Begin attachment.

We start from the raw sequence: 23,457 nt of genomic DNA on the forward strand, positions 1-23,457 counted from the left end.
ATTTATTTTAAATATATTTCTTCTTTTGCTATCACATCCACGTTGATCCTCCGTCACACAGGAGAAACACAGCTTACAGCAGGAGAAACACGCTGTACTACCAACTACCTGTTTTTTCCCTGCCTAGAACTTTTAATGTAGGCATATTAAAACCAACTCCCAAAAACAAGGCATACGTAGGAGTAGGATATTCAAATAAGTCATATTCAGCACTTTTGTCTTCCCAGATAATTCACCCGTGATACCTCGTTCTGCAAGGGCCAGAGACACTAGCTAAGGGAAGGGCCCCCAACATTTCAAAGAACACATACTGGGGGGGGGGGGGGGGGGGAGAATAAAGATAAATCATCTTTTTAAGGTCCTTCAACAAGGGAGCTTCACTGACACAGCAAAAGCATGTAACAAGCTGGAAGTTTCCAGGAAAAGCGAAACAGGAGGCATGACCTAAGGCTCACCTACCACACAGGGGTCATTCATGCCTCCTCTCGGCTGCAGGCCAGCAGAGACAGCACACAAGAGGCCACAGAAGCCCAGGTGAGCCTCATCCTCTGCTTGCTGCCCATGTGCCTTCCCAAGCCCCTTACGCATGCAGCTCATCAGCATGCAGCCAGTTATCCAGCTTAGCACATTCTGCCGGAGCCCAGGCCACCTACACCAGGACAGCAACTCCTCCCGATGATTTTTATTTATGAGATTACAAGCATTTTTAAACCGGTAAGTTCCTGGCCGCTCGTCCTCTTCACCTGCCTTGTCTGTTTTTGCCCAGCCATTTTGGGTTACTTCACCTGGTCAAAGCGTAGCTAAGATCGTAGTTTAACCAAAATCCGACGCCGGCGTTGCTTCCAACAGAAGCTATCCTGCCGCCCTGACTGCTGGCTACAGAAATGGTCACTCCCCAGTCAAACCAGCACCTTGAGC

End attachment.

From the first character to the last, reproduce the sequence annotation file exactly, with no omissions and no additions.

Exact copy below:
We start from the raw sequence: 23,457 nt of genomic DNA on the forward strand, positions 1-23,457 counted from the left end.
ATTTATTTTAAATATATTTCTTCTTTTGCTATCACATCCACGTTGATCCTCCGTCACACAGGAGAAACACAGCTTACAGCAGGAGAAACACGCTGTACTACCAACTACCTGTTTTTTCCCTGCCTAGAACTTTTAATGTAGGCATATTAAAACCAACTCCCAAAAACAAGGCATACGTAGGAGTAGGATATTCAAATAAGTCATATTCAGCACTTTTGTCTTCCCAGATAATTCACCCGTGATACCTCGTTCTGCAAGGGCCAGAGACACTAGCTAAGGGAAGGGCCCCCAACATTTCAAAGAACACATACTGGGGGGGGGGGGGGGGGGGAGAATAAAGATAAATCATCTTTTTAAGGTCCTTCAACAAGGGAGCTTCACTGACACAGCAAAAGCATGTAACAAGCTGGAAGTTTCCAGGAAAAGCGAAACAGGAGGCATGACCTAAGGCTCACCTACCACACAGGGGTCATTCATGCCTCCTCTCGGCTGCAGGCCAGCAGAGACAGCACACAAGAGGCCACAGAAGCCCAGGTGAGCCTCATCCTCTGCTTGCTGCCCATGTGCCTTCCCAAGCCCCTTACGCATGCAGCTCATCAGCATGCAGCCAGTTATCCAGCTTAGCACATTCTGCCGGAGCCCAGGCCACCTACACCAGGACAGCAACTCCTCCCGATGATTTTTATTTATGAGATTACAAGCATTTTTAAACCGGTAAGTTCCTGGCCGCTCGTCCTCTTCACCTGCCTTGTCTGTTTTTGCCCAGCCATTTTGGGTTACTTCACCTGGTCAAAGCGTAGCTAAGATCGTAGTTTAACCAAAATCCGACGCCGGCGTTGCTTCCAACAGAAGCTATCCTGCCGCCCTGACTGCTGGCTACAGAAATGGTCACTCCCCAGTCAAACCAGCACCTTGAGC